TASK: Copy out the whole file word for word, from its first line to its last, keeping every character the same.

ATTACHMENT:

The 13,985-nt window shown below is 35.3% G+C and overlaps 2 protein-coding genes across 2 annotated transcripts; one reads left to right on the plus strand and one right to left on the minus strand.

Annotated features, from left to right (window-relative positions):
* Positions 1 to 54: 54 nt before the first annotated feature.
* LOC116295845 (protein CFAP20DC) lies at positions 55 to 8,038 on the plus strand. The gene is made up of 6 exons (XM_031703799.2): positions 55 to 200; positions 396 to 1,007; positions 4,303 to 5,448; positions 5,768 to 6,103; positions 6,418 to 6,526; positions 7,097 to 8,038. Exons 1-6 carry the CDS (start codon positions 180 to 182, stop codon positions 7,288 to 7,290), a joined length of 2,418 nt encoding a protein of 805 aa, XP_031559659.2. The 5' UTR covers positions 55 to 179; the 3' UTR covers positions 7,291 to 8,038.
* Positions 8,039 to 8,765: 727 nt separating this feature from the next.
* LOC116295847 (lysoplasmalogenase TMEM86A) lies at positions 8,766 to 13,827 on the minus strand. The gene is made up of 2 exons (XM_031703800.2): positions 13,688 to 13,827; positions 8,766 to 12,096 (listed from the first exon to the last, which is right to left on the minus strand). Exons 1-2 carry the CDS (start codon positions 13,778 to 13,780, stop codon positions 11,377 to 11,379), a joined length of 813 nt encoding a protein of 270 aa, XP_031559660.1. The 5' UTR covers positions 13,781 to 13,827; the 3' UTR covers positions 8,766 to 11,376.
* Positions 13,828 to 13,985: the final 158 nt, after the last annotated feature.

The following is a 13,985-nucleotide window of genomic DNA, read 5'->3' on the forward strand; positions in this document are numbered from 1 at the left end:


The 13,985-nt window shown below is 35.3% G+C and overlaps 2 protein-coding genes across 2 annotated transcripts; one reads left to right on the plus strand and one right to left on the minus strand.

Annotated features, from left to right (window-relative positions):
* Positions 1 to 54: 54 nt before the first annotated feature.
* LOC116295845 (protein CFAP20DC) lies at positions 55 to 8,038 on the plus strand. The gene is made up of 6 exons (XM_031703799.2): positions 55 to 200; positions 396 to 1,007; positions 4,303 to 5,448; positions 5,768 to 6,103; positions 6,418 to 6,526; positions 7,097 to 8,038. Exons 1-6 carry the CDS (start codon positions 180 to 182, stop codon positions 7,288 to 7,290), a joined length of 2,418 nt encoding a protein of 805 aa, XP_031559659.2. The 5' UTR covers positions 55 to 179; the 3' UTR covers positions 7,291 to 8,038.
* Positions 8,039 to 8,765: 727 nt separating this feature from the next.
* LOC116295847 (lysoplasmalogenase TMEM86A) lies at positions 8,766 to 13,827 on the minus strand. The gene is made up of 2 exons (XM_031703800.2): positions 13,688 to 13,827; positions 8,766 to 12,096 (listed from the first exon to the last, which is right to left on the minus strand). Exons 1-2 carry the CDS (start codon positions 13,778 to 13,780, stop codon positions 11,377 to 11,379), a joined length of 813 nt encoding a protein of 270 aa, XP_031559660.1. The 5' UTR covers positions 13,781 to 13,827; the 3' UTR covers positions 8,766 to 11,376.
* Positions 13,828 to 13,985: the final 158 nt, after the last annotated feature.

The following is a 13,985-nucleotide window of genomic DNA, read 5'->3' on the forward strand; positions in this document are numbered from 1 at the left end: